Take your bamboo skewer or dowel and cut three pieces with the following lengths: 3 ½ inch, 2 ½ inch, and 1 ½ inch. The longest one will be the spar, which holds the main sail. The shortest one will be the gaff, which holds the top of the gaff sail. The middle one will be the boom, which holds the bottom of the gaff sail. Afterwards, drill holes into the base of the shortest sticks. If you are unfamiliar with the parts of a ship looking at model designs may help alleviate any confusion.
Next up, it is time to make the sails. While a rectangular paper sail comes with the kit, we will instead use tissue paper cut into triangular sails. Taking your tissue paper, cut your sail to the approximate size and shape you desire, model plans and images may help you decide on the exact shape you wish your sail to be, making it slightly bigger than your desired length so you can fold the edges. Take your paper and make a 1/8-inch seam on each edge, folding and gluing down each of these seams. While the glue dries, cut a 10-inch length of tan thread. Now, fold the long edge of the triangular sail, called the jib, over the tan thread and glue the thread inside the seam with 3 inches at either side.
Cut three pieces of black thread and tie them ½-inch from the top of the mast. It is always best to cut these threads longer and cutting off the excess after tying them off to the appropriate places. These three threads will hang down on each side to represent shrouds. Cut another black thread, this one measuring 2 feet, and tie it near the top of the mast, this will be the stay.
Take your longest stick and tie it to the front of the mast. Then, take the shortest stick and tie it to the back of the mast, near the shrouds. The middle stick should be tied to the back of the mast about 3/8 inch from the base. Take your thread and loop in through the small holes in the bases of the two backward pointing pieces. Tie this loop to the mast to secure it, ensuring all sticks still swing freely.
Gather your straight pins and push one pin on each side of the hull, near the stern. Afterward, push three pins into each side of the hull, behind the mast, about 1/8 inches apart.
Next, thread your stay through the hold at the end of the bowsprit, pulling the mast until it stands almost completely upright. Take your thread and wrap it around the bowsprit about 20 times but do not tie it off.
Take the threads that make up your shrouds and tie them to the pins on the alternate sides, ensuring the mast does not lean or get pulled sideways. All lines should be tight and taut so that the mast cannot move.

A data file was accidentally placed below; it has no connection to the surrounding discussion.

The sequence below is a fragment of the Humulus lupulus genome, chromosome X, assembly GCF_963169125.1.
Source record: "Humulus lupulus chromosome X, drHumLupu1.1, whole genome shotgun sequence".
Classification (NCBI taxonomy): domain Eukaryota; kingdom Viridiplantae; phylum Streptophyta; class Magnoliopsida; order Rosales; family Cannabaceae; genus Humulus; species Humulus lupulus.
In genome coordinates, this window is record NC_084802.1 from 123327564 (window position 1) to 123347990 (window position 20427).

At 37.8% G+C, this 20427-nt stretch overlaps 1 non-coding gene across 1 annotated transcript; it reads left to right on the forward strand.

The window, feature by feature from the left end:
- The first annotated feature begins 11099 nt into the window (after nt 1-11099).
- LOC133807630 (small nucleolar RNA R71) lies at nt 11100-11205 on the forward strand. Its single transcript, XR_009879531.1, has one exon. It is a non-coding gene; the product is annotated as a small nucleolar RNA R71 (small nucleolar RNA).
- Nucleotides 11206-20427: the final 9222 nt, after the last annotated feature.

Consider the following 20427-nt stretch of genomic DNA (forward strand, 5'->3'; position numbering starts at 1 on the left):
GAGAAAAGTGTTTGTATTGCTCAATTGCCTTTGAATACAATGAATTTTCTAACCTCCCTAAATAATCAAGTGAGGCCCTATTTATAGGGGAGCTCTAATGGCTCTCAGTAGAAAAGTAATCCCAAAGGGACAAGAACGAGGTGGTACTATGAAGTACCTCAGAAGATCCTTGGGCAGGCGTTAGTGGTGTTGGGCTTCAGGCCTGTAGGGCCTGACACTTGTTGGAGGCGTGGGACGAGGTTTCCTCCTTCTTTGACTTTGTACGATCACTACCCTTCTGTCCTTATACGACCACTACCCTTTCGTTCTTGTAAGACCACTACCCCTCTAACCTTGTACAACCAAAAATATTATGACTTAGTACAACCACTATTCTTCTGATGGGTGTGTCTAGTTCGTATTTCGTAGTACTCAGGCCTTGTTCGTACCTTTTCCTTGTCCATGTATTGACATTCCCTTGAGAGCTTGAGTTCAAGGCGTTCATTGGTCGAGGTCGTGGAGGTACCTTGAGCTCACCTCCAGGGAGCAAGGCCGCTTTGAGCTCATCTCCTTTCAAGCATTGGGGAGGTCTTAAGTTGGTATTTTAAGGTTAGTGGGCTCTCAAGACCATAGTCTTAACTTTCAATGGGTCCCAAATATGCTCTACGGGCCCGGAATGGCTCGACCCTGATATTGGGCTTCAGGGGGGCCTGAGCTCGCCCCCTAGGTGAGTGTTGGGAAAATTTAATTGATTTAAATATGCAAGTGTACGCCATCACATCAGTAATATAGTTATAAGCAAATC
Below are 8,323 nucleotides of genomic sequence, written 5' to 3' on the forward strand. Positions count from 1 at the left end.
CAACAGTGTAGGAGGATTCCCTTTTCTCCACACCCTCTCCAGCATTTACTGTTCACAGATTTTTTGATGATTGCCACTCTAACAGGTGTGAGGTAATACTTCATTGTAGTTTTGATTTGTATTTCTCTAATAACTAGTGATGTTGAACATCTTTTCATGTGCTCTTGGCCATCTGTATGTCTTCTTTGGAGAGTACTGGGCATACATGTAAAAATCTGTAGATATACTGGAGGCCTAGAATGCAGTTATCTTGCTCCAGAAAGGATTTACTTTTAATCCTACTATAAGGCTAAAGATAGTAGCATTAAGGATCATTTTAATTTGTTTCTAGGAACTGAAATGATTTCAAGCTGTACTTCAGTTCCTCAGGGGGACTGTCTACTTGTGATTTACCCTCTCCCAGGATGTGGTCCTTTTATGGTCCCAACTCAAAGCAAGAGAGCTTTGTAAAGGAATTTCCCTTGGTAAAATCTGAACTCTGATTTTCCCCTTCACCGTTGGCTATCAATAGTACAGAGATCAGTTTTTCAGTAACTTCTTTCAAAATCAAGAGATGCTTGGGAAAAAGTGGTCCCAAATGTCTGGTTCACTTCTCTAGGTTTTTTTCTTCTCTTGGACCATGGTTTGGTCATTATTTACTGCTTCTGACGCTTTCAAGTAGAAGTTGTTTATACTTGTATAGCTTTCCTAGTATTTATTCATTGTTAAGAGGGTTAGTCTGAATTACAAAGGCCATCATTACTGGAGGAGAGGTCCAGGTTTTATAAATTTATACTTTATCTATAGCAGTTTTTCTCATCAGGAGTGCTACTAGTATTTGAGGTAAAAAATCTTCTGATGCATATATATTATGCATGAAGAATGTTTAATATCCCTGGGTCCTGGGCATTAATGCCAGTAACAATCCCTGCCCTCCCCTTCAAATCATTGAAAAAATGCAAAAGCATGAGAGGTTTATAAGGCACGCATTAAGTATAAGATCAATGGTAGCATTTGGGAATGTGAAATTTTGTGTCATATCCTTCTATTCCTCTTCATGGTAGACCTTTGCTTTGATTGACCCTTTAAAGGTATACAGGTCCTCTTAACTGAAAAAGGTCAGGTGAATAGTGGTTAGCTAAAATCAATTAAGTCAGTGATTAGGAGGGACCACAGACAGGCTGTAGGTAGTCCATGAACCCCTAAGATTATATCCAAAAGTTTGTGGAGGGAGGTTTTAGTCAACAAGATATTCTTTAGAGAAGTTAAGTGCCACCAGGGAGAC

Now that your black threads have been tied down, take the tan thread and tie it to the sticks so that they cannot move. In the end, the spar has a line running from the end of it to the pin at the back of the boat. The two pieces behind the mast should have three lines holding it in place. One of the three lines that make up the shroud should run from the tip of the piece to the top of the mast, with the other two running from the end of the stick to the sides. Ensure you tie one line on each side until the piece cannot move.
Take your glue and glue the main and gaff sail in place then tie the jib to the stay. Leave the craft to dry overnight.
Unwrap and loosen the stay and push the mast back. Carefully, fold everything along the mast until everything is pointing straight back. This will allow your model to fit into the mouth of the bottle.
Take your epoxy and spread it in the bottle in the middle of your painted water. Gently, slide the boat into the bottle and onto the epoxy, positioning pieces where you need them to be with a rod. Ensure the end of the stay hangs out of the bottle and let the epoxy dry.
Once your glue and epoxy are completely dry, pull the stay to pull the mast up and let the mainsail swing out. Pull the stay taut and glue to the bowsprit, then let dry. Cut off any excess string.
Tips and Tricks
After completing your project, there are several ways in which you can enhance the appearance of your boat if desire to do so. The addition of paint, figurines, or realistic details can you're your art a more realistic appeal. Using coffee or tea to soak the paper used to construct your sails can give it the sea-worn, canvas look of older ships. Using putty to create calm waters or waves can give your ship the appearance of sailing on the sea, within your bottle. Beginners who wish to try a different type of boat construction, to save some time and work, can also try building a waterline ship, one that rests on a sea made of modeling clay or plumber's putty. This type of ship only requires you to build half the hull, as the other, non-existent, half will appear to be resting beneath the waves. For added dimension and taller sails, there are several sources of modeling plans available online. Modeling plans can also aid you in finding a variety of ways to add details and personalize your craft.
For more information regarding building a ship in a bottle, follow the resources listed below:
- Building a Ship in a Bottle
- History of Ships in a Bottle
- What You Will Need to Create a Ship in a Bottle
- Easy Nautical Craft
- Small Ship in a Bottle Tutorial
- The Origins of Ships in a Bottle
- Overview: Ships in a Bottle
- Ship in a Bottle: Constructional Methodology
- The Secret to Making a Ship in a Bottle
- What Do You Need to Build a Ship in a Bottle?
- World's Largest Ship in a Bottle
- Rigging Tips
- Ship Modeling: Getting Started
- Types of Model Ships
- Models of Historical Ships
- Simple Ship in a Bottle
- Real Ships and their Replicas
- Model Making Techniques